Matt Moore made an impact when he first debuted for the Tampa Bay Rays late in 2011. He made just one start in the regular season before taking the hill against the Texas Rangers in the Wild Card round of the playoffs and shut down one of the most potent lineups in baseball, pitching 7.0 shutout innings, giving up just two hits while striking out six. With a performance like that, the projections were off the charts for Moore in 2012.
In his first season as a starter, Moore did pretty well. It wasn’t transcendental like his playoff performance, but for a rookie, it was sneakily very good. Sure, some will nitpick his record, though 11-11 isn’t horrible and wins and losses mean very little anymore, and his ERA of 3.81 wasn’t amazing, but it was incredibly solid for his age and the league he plays in. There were some issues with his walk rate (10.7 percent, good for No. 107 among qualified starting pitchers) and some of his fastballs tended to sail on him, but it was still a very good rookie campaign.
The most important part was how much he learned about pitching. One AL evaluator said of Moore that he was a “typical power guy” with great stuff, “but he needs to learn to pitch.” That was what Moore did in 2012. The lefty jumped into the deep end, handling a veteran-sized workload and he figured things out as the season wore on.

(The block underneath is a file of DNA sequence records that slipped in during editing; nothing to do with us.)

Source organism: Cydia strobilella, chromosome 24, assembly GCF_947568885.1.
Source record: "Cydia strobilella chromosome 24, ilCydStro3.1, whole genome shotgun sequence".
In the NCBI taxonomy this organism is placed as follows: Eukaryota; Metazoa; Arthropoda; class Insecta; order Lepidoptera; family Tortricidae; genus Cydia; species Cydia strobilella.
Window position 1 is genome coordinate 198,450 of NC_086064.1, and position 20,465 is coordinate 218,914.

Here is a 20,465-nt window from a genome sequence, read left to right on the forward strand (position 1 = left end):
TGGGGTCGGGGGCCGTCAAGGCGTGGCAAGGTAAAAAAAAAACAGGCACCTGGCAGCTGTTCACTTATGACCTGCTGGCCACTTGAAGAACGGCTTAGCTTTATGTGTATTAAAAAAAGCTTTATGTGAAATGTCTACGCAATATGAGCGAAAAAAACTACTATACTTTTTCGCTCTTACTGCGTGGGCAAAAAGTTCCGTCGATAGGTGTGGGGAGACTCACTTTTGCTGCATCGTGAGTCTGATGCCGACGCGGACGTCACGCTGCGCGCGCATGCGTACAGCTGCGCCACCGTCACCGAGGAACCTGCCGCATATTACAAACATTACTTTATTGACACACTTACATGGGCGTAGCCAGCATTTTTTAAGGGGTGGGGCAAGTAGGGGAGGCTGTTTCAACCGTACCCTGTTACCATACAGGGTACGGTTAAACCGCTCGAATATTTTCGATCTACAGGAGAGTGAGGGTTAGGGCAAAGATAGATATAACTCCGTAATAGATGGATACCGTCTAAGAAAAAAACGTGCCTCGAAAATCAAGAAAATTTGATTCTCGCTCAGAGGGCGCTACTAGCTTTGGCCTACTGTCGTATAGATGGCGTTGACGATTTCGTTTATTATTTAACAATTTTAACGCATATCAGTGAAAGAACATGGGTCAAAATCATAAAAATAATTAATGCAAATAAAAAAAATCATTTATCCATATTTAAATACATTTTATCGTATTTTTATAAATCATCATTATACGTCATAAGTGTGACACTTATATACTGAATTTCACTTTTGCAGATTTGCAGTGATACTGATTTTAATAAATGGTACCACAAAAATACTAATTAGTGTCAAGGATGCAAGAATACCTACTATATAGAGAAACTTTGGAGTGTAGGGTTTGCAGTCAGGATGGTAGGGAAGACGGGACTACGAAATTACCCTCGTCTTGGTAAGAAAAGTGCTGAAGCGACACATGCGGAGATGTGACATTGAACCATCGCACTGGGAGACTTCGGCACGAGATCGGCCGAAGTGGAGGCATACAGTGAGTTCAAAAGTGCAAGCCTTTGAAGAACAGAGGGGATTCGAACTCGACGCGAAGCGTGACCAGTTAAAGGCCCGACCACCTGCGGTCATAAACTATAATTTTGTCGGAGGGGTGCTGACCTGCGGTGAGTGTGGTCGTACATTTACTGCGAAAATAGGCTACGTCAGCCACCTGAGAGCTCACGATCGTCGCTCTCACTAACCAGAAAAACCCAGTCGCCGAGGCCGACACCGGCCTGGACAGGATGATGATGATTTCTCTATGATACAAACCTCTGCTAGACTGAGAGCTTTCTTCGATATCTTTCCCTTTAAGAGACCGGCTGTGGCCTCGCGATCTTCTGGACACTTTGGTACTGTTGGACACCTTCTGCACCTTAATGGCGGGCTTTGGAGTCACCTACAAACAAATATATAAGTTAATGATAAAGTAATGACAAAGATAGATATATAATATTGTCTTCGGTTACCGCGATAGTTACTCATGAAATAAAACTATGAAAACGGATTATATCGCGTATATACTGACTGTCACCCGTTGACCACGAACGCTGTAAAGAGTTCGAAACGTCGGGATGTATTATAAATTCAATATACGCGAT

He spun breaking balls for strikes at a league-average clip, which many young pitchers (especially power pitchers) struggle to do. He learned how to use his changeup as a weapon against right-handed batters, throwing for 67 percent strikes in fastball counts. Moore attacked the zone, throwing first-pitch strikes 60 percent of the time and getting ahead of counts to be aggressive with his pitches. And then there’s the power. He burned his fastball past hitters at a 24 percent clip, better than any other starter in baseball.
Moore put in his work in 2012, taking a couple of lumps along the way. But now he’s ready to step up as the No. 3 starter behind David Price and Jeremy Hellickson as the Rays try and replace the production of James Shields and Wade Davis. With the lessons he learned last season and the raw talent he brings to the hill every start, Tampa Bay looks to be in fine shape at the top of their rotation.